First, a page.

Microsoft Excel provides the COUNT function and several others to help you enumerate various types of data. Whether you want to count numbers, text, or blank cells, the world’s most popular spreadsheet application has you covered!

In this article, we’re going to look at the following functions:

- COUNT
- COUNTA
- COUNTBLANK
- COUNTIF
- COUNTIFS

Let’s get started!

## The COUNT Function

The COUNT function in Excel enumerates (counts) the number of cells in a range *that contain numbers*. Blank cells and text are ignored.

### Syntax

=COUNT(value1, [value2], …)

**value1** is a required argument identifying the first
value, cell address or range to be counted.

**value2** [optional] identifies an additional value,
cell address or range to be counted.

The COUNT function can contain up to 255 arguments, separated by commas.

### Example

In the following example, when I click in cell B12 and type **=count(B4:B10)** then press **Enter**, the result is 4. Cells containing numbers are counted, blank cells are not.

## The COUNTA Function

If you need to count the number of cells in a range that contain numbers and text, use the COUNTA function.

The COUNTA function enumerates cells in a range *that are not empty*. Numbers, text, logical values, and error messages are all included.

### Syntax

=COUNTA(value1, [value2], …)

**value1** is a required argument identifying the first
value, cell address or range to be counted.

**value2** [optional] identifies an additional value,
cell address or range to be counted.

The COUNTA function can contain up to 255 arguments, separated by commas.

### Example

The spreadsheet in the screenshot below contains more data.

Typing **=COUNT(B4:B10)** in cell B12 would still return a count of 4 because there are only 4 numbers in that range.

To include the error message in cell B9 and the text in B10, use COUNTA. Typing **=COUNTA(B4:B10)** in cell B12 would return 6 because COUNTA includes all cells that are not empty.

### Caution

If one of the cells in the example above had contained a
space, the cell would not be considered empty. Think about that… If I clicked
in cell B6, tapped the space bar and hit Enter, the COUNTA function would
return a 7. If you’re not getting the results you expect with COUNTA, make sure
all of the cells that look empty actually *are* empty!

## The COUNTBLANK Function

If you need to count the empty cells in a range, you’ll want to use COUNTBLANK.

### Syntax

=COUNTBLANK(range)

**range** is a required argument identifying a range with
empty cells that need to be counted.

COUNTBLANK only accepts a single argument.

### Example

In the example below, typing **=COUNTBLANK(B4:B10)** would return a count of 1 because there is one blank cell in the range.

### Note

Formulas that return an empty text string (“”) *are* counted as blank, cells with a zero value are not.

## The COUNTIF Function

Excel’s COUNTIF function only counts cells in a range that meet the criteria you specify. Criteria – or the conditions you specify – can include logical operators (<, >, <>, =) or wildcards (*, ?). Text used as criteria is not case-sensitive.

### Syntax

=COUNTIF(range, criteria)

**range** identifies the cells to be counted.

**criteria** specifies the condition cells need to meet
in order to be counted.

### Examples

In the spreadsheet shown below, typing **=COUNTIF(B4:B11, “Pencils”)** would return a count of 3 because the word “pencils” appears 3 times in the range. When you use text, or logical operators with numbers, as criteria they must be enclosed in quotes.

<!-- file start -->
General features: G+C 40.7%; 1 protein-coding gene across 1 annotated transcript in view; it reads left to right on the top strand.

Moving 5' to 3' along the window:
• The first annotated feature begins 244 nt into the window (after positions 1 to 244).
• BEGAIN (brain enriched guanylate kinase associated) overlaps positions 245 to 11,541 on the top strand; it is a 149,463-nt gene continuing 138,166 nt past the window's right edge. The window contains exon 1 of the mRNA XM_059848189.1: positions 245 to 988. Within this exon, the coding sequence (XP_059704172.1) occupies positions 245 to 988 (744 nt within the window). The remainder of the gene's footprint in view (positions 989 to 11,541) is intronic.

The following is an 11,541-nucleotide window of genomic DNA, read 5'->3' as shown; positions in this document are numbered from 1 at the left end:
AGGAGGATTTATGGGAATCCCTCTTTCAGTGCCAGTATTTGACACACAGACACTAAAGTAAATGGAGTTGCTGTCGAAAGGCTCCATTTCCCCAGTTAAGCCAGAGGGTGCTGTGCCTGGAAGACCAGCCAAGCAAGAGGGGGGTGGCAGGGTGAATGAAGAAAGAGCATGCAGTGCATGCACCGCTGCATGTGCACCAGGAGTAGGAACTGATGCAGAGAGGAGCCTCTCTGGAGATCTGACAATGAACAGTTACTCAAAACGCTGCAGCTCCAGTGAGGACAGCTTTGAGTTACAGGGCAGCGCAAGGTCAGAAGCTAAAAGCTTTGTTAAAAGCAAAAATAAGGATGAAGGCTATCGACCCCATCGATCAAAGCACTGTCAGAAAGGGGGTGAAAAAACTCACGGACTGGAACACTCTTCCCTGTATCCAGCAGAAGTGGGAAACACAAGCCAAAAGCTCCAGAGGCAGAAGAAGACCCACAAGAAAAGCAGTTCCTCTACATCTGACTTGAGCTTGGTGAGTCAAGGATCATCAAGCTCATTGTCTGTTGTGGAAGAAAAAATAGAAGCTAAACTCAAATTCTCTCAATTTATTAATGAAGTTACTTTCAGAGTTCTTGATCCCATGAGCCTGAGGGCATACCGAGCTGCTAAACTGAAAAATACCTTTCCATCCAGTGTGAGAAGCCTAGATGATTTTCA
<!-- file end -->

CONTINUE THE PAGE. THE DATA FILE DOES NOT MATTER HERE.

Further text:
The COUNTIF function is very flexible. Let’s look at a few more examples.

- =COUNTIF(B4:B11, A13) // Counts cells that match the text or number entered in cell A13
- =COUNTIF(B4:B11, “pen*”) // Counts cells that begin with the letters
**pen** - =COUNTIF(C4:C11, “>25”) // Counts cells where Order Qty exceeds 25

### How Do I Count Cells With Text in Excel?

If you only want to count the cells in a range that contain text (and exclude empty cells, numbers, logical values, and errors), use the COUNTIF function with a wildcard.

The asterisk (“*”) character is a wildcard that represents any number of characters. Numbers and other values are automatically excluded.

In the example below, only two cells in the highlighted range contain text.

## The COUNTIFS Function

Excel’s COUNTIFS function counts cells in one or more ranges that meet the criteria you specify. Criteria – the conditions you specify – can include logical operators (<, >, <>, =) or wildcards (*, ?).

### Syntax

=COUNTIF(criteria_range1, criteria1, [criteria_range2], [criteria2], …)

**criteria_range1** identifies the cells to be counted.

**criteria1** specifies the condition cells need to meet in order to be counted.

**criteria_range2** [optional] identifies
a second range of cells to be counted.

**criteria2** [optional]
specifies the condition cells in criteria_range2 need to meet in order to be
counted.

Like the COUNTIF function, text used when specifying criteria needs to be enclosed in quotes, numbers and cell references do not – unless numeric values use a logical operator for comparison. Text used as criteria is not case-sensitive.

### Examples

In the spreadsheet shown below, typing **=COUNTIFS(B4:B11, “Pens”, C4:C11, “>=50”)** would return a count of 2. Pens were ordered 3 times in column B but order quantity was only greater than or equal to 50 twice.

## What’s Next?

Learning about functions is a terrific way to become more productive in Excel.

If you’ve enjoyed reading about the COUNT function, you should check out XLOOKUP vs VLOOKUP: Excel Trainer Explains Key Differences. Both of these functions are incredibly useful for anyone who needs to combine data from multiple sources.

See you next time!